I am looking for an example of a smooth irreducible quasiprojective variety $X$ over ${\mathbb C}$, such that when reduced over finite fields ${\mathbb F_q}$, the number of its points is a polynomial $P(q)$ of $q$ with nonnegative (integer) coefficients, but $X$ has some odd cohomology.

Background: as discussed in an answer to this question, if a variety $X$ is paved by affine spaces, then it only has $(p,p)$ cohomology, and the number of its ${\mathbb F_q}$-points equals $P(q)$, where $P(t)$ is the Poincare polynomial of (compactly supported cohomology of) $X$. Note that the coefficients of $P$ are necessarily non-negative, given by the number of affine cells in the paving of a fixed dimension. In the appendix to this paper, N.Katz proves a kind of converse to this statement: if the number of points of $X$ over a finite field is given by a polynomial $P(q)$ of $q$, then this polynomial determines the so-called $E$-polynomial $E(x,y)$ of $X$ by the formula $E(x,y)=P(xy)$. The $E$-polynomial is a partial Euler characteristic, where we remember the weights of (compactly supported) cohomology but not the degrees.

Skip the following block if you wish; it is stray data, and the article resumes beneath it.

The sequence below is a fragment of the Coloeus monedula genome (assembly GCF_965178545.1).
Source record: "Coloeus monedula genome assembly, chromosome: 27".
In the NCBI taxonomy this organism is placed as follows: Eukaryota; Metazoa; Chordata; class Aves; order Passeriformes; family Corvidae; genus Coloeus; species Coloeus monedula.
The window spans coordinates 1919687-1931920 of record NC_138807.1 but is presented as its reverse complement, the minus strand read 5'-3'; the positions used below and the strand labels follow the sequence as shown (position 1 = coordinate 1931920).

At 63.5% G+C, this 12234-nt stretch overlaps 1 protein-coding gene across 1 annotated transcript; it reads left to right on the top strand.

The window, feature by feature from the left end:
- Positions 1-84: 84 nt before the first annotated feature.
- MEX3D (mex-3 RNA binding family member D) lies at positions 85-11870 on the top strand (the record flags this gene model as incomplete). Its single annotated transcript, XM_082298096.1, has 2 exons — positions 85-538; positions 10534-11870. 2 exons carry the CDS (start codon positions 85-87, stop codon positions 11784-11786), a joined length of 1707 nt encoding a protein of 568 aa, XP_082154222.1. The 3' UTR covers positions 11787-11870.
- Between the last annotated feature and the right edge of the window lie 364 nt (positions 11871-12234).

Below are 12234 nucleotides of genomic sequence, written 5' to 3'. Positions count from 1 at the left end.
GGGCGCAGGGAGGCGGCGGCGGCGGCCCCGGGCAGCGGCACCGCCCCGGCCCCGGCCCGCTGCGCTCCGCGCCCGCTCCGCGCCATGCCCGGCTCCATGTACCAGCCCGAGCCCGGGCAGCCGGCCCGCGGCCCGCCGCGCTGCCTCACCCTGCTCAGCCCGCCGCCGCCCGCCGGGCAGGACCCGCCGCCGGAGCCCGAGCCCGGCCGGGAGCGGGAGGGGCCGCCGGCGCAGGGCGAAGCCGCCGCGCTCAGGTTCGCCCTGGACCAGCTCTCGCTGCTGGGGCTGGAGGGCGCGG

Of course varieties of the latter type can have odd cohomology; the typical example is $X={\mathbb C}^*$, with point count polynomial $P(q)=q-1$. $X$ of course has odd cohomology. A slighly more complicated example, due to N.Katz, shows that $X$ can also have non-$(p,p)$ cohomology. But in these examples, the polynomial $P$ has some negative coefficients.

Hence the question: can $X$ have positive polynomial count, but still some odd cohomology (which cancels in the $E$-polynomial)? Note that $X$ can't be smooth projective, since then its cohomology would be pure so any odd cohomology would have to show up in the $E$-polynomial.

There may of course be a trivial example which I am missing.